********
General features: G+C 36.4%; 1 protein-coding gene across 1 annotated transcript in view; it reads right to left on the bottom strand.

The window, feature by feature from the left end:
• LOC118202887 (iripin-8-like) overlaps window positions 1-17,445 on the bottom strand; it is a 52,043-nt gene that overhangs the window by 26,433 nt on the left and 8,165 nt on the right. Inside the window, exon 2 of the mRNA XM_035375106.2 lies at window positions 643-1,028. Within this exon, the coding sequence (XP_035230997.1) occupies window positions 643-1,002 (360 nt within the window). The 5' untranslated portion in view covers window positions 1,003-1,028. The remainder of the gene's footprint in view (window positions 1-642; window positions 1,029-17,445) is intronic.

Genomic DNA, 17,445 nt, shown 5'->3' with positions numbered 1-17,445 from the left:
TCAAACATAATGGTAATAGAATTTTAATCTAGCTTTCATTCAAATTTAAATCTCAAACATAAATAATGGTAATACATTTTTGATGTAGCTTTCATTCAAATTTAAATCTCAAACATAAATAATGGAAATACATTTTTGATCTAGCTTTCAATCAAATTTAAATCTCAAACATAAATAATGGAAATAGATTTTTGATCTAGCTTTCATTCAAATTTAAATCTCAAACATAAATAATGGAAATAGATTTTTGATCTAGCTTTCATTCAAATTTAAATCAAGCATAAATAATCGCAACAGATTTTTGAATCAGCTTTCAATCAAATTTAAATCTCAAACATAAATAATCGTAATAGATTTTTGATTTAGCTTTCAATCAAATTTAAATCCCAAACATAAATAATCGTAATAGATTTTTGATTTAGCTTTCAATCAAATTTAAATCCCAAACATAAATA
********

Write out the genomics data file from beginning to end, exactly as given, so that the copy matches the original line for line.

General features: G+C 36.4%; 1 protein-coding gene across 1 annotated transcript in view; it reads right to left on the bottom strand.

The window, feature by feature from the left end:
• LOC118202887 (iripin-8-like) overlaps window positions 1-17,445 on the bottom strand; it is a 52,043-nt gene that overhangs the window by 26,433 nt on the left and 8,165 nt on the right. Inside the window, exon 2 of the mRNA XM_035375106.2 lies at window positions 643-1,028. Within this exon, the coding sequence (XP_035230997.1) occupies window positions 643-1,002 (360 nt within the window). The 5' untranslated portion in view covers window positions 1,003-1,028. The remainder of the gene's footprint in view (window positions 1-642; window positions 1,029-17,445) is intronic.

Genomic DNA, 17,445 nt, shown 5'->3' with positions numbered 1-17,445 from the left:
TCAAACATAATGGTAATAGAATTTTAATCTAGCTTTCATTCAAATTTAAATCTCAAACATAAATAATGGTAATACATTTTTGATGTAGCTTTCATTCAAATTTAAATCTCAAACATAAATAATGGAAATACATTTTTGATCTAGCTTTCAATCAAATTTAAATCTCAAACATAAATAATGGAAATAGATTTTTGATCTAGCTTTCATTCAAATTTAAATCTCAAACATAAATAATGGAAATAGATTTTTGATCTAGCTTTCATTCAAATTTAAATCAAGCATAAATAATCGCAACAGATTTTTGAATCAGCTTTCAATCAAATTTAAATCTCAAACATAAATAATCGTAATAGATTTTTGATTTAGCTTTCAATCAAATTTAAATCCCAAACATAAATAATCGTAATAGATTTTTGATTTAGCTTTCAATCAAATTTAAATCCCAAACATAAATA